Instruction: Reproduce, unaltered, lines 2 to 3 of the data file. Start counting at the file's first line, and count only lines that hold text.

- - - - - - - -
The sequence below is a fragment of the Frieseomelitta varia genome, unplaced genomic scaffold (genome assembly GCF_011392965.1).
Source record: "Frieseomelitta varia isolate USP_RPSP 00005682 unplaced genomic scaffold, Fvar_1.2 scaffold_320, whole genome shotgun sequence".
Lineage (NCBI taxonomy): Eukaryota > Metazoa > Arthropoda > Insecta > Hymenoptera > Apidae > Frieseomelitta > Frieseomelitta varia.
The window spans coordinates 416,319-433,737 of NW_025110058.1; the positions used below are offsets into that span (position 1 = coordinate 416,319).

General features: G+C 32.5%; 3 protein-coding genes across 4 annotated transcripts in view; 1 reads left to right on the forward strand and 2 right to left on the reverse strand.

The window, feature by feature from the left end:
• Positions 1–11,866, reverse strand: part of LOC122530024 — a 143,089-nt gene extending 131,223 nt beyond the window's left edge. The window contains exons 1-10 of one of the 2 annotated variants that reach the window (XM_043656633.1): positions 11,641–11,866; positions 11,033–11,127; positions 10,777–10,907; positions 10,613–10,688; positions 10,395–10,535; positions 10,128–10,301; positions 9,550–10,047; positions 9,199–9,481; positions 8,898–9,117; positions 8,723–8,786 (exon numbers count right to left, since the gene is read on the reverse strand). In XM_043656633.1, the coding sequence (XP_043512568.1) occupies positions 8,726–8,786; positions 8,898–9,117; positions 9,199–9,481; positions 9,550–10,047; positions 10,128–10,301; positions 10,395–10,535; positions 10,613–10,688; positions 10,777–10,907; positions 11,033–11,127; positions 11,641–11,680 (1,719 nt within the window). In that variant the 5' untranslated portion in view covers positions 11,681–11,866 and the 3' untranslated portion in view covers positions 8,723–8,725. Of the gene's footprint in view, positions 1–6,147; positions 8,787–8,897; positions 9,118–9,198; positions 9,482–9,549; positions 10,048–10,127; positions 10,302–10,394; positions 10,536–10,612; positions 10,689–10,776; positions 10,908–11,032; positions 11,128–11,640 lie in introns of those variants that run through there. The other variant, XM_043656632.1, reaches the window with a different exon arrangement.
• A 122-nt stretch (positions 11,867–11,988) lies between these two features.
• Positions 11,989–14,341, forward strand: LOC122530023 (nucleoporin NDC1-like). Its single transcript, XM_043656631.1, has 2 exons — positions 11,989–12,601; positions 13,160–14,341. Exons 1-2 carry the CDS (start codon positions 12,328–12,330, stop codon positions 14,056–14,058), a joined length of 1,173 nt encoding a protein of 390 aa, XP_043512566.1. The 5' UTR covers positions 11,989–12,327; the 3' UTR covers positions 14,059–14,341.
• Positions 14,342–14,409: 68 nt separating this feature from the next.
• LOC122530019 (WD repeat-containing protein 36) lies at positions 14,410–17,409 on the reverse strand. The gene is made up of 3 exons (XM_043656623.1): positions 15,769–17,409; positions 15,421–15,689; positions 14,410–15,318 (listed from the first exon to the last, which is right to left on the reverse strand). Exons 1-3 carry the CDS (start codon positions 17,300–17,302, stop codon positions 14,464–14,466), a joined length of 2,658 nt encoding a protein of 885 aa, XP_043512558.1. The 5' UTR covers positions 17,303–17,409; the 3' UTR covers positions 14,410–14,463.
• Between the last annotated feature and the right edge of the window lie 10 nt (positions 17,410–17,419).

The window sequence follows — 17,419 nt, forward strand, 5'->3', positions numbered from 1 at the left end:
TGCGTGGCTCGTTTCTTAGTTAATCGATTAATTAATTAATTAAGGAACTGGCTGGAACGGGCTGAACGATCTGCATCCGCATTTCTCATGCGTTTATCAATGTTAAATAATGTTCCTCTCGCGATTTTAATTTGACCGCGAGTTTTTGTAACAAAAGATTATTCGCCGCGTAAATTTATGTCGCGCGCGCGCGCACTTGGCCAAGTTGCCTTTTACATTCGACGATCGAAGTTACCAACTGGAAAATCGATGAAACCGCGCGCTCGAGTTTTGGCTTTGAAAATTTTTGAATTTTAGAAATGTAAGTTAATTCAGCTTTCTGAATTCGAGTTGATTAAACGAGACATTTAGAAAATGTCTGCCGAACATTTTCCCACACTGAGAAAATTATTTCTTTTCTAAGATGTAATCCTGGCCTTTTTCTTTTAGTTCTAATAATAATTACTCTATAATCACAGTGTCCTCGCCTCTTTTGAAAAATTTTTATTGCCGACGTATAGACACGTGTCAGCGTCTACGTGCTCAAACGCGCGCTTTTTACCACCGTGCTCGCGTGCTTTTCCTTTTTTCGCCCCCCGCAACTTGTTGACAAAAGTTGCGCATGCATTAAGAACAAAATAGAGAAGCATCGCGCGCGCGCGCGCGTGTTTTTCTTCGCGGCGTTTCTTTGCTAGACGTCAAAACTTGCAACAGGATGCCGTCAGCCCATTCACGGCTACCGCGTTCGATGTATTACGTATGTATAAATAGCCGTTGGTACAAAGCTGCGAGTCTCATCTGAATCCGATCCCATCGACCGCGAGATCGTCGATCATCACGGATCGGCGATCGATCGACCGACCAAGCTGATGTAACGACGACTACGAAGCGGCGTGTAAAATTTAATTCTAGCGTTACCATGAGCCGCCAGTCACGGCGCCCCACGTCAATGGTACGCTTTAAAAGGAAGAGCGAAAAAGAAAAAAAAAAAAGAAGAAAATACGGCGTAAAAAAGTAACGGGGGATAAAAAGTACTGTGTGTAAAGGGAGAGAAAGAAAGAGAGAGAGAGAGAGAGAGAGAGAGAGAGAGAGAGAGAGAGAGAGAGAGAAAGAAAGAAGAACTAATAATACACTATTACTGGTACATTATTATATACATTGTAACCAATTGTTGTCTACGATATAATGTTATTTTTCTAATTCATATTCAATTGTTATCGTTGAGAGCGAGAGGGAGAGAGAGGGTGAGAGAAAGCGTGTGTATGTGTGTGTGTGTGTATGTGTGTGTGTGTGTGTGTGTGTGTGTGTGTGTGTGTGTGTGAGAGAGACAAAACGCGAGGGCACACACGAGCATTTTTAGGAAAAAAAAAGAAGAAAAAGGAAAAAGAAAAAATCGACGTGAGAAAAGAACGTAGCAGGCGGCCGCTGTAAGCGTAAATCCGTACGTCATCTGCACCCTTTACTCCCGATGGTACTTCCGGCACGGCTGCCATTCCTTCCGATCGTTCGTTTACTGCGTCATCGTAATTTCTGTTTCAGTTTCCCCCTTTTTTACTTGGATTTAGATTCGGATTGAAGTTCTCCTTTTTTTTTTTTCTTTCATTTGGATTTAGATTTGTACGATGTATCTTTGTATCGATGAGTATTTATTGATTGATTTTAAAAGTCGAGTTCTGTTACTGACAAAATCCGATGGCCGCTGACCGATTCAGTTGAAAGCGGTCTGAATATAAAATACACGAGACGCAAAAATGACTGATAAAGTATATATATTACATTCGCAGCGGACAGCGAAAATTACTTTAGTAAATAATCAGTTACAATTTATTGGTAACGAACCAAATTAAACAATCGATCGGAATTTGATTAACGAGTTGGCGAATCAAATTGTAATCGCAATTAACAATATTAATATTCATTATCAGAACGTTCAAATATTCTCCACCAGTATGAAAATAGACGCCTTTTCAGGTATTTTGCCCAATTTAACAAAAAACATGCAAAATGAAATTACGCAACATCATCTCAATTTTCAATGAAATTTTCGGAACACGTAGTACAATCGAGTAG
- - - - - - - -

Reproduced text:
Source record: "Frieseomelitta varia isolate USP_RPSP 00005682 unplaced genomic scaffold, Fvar_1.2 scaffold_320, whole genome shotgun sequence".
Lineage (NCBI taxonomy): Eukaryota > Metazoa > Arthropoda > Insecta > Hymenoptera > Apidae > Frieseomelitta > Frieseomelitta varia.